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Still in Winter, VDOT Drains Staunton Snow Removal Budget - NBC29 WVIR Charlottesville, VA News, Sports and Weather

Still in Winter, VDOT Drains Staunton Snow Removal Budget

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STAUNTON, Va (WVIR) -

The Virginia Department of Transportation has already drained its snow removal budget for the year in the Staunton district.

Snowy, icy weather exceeded estimates for the season, and the numbers haven't come in yet from the damage done by last week's storm. From equipment and manpower to all the resources poured in to pre-treating roads and cleaning up messes, this season is burning through emergency funds.

"I think most of us will remember this winter as one we'd prefer to forget,” said VDOT communications specialist Ken Slack.

Slack says the Staunton district, which covers more than 7,000 miles of roads in 11 counties, has already surpassed snow removal funds for the year.

"It's still not over; we still have another month of official winter according to the calendar. So we may very well have plenty more work to do when it comes to snow removal or treating to prevent ice on the roadways,” Slack said.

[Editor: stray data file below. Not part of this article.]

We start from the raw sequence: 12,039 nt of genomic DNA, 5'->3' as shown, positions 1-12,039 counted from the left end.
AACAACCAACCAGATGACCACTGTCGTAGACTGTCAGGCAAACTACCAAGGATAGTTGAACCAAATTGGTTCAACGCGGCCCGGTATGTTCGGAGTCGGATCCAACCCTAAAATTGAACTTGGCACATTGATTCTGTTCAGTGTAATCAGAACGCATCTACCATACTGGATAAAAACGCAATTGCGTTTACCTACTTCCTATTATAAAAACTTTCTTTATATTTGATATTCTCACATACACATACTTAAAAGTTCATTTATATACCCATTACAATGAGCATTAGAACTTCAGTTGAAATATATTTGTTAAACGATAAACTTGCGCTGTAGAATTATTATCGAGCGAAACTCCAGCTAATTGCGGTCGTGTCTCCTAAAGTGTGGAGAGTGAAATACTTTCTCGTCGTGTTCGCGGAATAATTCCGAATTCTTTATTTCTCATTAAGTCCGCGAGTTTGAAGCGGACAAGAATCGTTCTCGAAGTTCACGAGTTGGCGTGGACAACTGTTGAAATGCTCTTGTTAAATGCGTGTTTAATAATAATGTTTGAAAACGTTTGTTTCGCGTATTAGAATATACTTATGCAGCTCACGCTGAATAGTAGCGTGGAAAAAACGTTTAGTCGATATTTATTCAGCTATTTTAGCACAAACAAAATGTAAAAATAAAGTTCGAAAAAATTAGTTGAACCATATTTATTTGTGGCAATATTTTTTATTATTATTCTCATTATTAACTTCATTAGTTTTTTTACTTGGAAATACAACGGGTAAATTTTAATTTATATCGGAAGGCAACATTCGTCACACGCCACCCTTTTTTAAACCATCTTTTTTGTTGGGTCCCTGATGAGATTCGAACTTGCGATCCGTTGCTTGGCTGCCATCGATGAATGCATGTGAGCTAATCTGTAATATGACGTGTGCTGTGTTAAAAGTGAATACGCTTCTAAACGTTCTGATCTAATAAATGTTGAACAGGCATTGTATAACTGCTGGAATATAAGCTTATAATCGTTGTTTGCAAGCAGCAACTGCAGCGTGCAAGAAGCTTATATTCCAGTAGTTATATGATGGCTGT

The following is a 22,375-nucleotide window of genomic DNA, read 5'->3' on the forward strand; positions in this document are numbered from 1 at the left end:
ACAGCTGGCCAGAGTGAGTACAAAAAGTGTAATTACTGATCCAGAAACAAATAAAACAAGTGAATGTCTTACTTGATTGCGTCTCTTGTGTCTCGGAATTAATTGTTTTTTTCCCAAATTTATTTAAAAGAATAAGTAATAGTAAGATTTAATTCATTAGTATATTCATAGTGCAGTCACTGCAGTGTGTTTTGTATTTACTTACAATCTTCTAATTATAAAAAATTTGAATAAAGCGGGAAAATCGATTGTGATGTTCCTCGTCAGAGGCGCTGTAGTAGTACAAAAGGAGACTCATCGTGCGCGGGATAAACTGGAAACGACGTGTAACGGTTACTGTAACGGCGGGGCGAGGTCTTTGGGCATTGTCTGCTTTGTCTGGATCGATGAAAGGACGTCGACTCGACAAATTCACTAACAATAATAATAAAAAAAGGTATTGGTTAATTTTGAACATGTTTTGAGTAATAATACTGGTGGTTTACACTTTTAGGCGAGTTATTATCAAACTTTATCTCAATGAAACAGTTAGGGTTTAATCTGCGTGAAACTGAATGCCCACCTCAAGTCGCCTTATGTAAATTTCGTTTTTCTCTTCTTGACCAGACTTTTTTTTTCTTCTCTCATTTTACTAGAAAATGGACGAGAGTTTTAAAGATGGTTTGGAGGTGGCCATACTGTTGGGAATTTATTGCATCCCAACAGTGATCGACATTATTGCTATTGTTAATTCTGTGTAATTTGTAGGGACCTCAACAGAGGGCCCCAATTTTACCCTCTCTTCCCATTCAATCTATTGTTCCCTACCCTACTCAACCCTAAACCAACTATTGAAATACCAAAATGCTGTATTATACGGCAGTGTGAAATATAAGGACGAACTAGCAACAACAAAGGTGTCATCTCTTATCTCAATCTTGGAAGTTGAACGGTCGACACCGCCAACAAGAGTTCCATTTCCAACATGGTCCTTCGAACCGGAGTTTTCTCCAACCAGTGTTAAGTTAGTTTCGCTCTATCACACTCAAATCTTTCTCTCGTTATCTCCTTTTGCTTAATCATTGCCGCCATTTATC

This year's budget was set at $11.2 million, which is now gone. Slack says that does not change the efforts put in to more winter storms that could come our way.

"First and foremost is we keep the roads as safe as possible. We pre-treat, we plow, we treat these roads, and we will continue doing so until every road is passable and safe,” Slack said.

And he says you can't put a price tag on safety.

"It's an emergency operation, which means you do the best you can to plan for it, but nobody can say for sure how much snow or how much ice we're going to get from year to year, so we do our best to go by our history and try to estimate a budget for that,” Slack said.

Slack says all we can do is hope for the best, but prepare to keep on weathering the blast.

"We will continue to attack storms that might come to us at the end of February or sometime in March the same way that we did the same way with the first one that came before Thanksgiving,” Slack said.

He says it all comes down to the fact that it is impossible to predict the future, much less weather patterns a year out.

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